Wealthy in this country are splurging on Ferraris, Lamborghinis. Here's why

  • Japan saw a spike in new car registrations costing more than $136,000 during the January through October period.
File photo of Lamborghini Huracan Tecnica used for representational purpose only
File photo of Lamborghini Huracan Tecnica used for representational purpose only

Supercar brands such as Ferrari and Lamborghini are witnessing an unprecedented sales boom in Japan thanks to pent-up demand and the post Covid lockdown demand. Wealthy buyers are looking at supercars as means of investment amid a weakening yen and soaring used-car prices. The country saw a spike in new car registrations costing more than $136,000 during January through October.

There was a rise of 64% at 5,462 vehicles as compared to the year-ago period, as per data from the Japan Automobile Importers Association. However, total sales of imported cars fell 11% to 193,026 units during the same period this year.

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As per Yasuhiro Suyama, president of the Japan Supercar Association, more than two years of Covid-related restrictions is now sparking interest of drivers in spending money on new cars, while the global shift toward electric vehicles is another reason for interest in supercars and the growl of their engines. “If you don’t drive them now, then when?" Suyama asked during an interview with Bloomberg.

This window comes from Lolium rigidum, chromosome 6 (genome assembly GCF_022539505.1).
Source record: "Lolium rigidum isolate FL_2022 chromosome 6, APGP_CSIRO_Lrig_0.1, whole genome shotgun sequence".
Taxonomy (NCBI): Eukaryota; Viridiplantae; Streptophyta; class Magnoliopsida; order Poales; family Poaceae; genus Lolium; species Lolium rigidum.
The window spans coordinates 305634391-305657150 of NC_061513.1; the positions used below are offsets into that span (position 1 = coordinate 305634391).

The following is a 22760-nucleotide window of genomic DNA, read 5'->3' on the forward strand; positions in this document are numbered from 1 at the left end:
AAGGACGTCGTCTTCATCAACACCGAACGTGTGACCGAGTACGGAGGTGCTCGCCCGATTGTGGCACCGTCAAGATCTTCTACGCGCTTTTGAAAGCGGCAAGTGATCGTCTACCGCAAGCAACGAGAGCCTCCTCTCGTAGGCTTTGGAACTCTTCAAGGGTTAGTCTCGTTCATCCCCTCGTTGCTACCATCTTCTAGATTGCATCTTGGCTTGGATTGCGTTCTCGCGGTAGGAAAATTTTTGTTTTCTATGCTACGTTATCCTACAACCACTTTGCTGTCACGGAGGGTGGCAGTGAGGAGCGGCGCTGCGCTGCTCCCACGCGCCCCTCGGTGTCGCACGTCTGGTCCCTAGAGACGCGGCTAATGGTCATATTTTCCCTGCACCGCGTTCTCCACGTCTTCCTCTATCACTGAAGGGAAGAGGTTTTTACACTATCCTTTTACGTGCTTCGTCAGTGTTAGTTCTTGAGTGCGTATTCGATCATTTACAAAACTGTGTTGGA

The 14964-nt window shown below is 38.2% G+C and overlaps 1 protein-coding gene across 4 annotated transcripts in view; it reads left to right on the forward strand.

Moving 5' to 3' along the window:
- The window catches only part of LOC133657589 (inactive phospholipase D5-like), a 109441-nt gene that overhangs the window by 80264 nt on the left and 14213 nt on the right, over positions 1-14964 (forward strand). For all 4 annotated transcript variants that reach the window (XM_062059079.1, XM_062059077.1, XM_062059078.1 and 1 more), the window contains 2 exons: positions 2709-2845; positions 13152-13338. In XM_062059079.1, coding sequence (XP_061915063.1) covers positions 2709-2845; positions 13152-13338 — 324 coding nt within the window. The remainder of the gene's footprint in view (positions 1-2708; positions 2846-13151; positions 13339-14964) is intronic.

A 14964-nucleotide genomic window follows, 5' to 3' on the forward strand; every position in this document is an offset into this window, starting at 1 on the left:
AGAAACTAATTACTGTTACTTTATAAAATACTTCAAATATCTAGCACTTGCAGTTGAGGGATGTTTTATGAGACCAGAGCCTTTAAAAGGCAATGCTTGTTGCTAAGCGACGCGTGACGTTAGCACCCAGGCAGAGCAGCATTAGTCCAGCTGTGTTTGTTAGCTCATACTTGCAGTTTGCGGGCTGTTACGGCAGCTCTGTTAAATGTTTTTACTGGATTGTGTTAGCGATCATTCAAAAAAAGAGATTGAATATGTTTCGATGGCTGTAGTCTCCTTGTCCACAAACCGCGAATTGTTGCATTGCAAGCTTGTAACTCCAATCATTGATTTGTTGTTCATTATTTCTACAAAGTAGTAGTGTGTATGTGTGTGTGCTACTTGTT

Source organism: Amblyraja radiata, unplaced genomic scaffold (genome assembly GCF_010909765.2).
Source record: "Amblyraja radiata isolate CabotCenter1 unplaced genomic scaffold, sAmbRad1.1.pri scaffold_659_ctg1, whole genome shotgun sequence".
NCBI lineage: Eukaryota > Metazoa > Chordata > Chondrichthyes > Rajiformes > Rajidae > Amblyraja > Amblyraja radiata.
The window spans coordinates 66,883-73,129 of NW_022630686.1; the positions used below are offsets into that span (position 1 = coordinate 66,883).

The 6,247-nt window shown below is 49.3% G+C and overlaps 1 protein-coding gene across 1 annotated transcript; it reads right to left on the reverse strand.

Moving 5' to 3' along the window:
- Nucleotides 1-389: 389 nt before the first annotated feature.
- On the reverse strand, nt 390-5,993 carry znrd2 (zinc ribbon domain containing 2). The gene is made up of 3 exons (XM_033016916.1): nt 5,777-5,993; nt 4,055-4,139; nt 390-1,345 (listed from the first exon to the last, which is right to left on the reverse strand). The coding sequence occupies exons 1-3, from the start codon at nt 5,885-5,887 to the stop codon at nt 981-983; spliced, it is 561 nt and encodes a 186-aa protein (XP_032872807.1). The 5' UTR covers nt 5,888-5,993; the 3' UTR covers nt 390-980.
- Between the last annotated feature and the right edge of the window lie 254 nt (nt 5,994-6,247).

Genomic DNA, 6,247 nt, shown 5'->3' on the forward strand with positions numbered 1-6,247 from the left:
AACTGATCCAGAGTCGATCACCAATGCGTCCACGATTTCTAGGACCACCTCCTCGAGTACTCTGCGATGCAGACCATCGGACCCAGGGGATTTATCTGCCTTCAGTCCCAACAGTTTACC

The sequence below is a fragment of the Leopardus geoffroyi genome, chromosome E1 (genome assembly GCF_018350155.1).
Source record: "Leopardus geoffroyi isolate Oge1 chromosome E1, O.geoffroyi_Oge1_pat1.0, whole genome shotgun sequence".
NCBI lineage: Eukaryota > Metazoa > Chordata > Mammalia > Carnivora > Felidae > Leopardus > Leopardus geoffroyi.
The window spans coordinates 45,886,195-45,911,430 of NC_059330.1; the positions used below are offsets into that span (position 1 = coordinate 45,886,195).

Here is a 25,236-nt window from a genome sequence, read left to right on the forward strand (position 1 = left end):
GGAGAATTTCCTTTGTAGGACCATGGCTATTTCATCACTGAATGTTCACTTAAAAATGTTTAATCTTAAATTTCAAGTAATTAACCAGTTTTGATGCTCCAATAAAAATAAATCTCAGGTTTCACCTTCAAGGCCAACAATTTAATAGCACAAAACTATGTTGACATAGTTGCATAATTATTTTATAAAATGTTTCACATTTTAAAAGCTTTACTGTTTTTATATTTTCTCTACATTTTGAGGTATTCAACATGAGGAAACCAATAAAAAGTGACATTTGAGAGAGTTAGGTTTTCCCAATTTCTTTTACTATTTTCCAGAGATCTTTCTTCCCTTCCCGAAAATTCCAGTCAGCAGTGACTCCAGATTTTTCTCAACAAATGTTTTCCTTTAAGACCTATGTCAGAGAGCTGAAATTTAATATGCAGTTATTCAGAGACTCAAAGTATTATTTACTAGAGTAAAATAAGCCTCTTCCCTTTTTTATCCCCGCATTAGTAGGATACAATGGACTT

Even though prices of these vehicles are set to rise due to inflation and the weaker yen, “the number of people who want to buy is definitely increasing, and demand for supercars won’t fall," Ken Miyao, an analyst at Carnorama, an automobile research company, told Bloomberg.

Another reason for the spike in registration of new supercars is that there has been a rise in the wealthy category in Japan. Despite a slowdown in economic activity over the past two-plus years, incomes for the wealthy have been on the rise, according to Tokyo Shoko Research. The number of company executives with compensation of more than ¥100 million rose 22% to 663 people during the fiscal year through March.

However, the availability of supercars could continue to be limited because of the ongoing chip shortage in the global auto industry.

First Published Date: 09 Nov 2022, 12:31 PM IST
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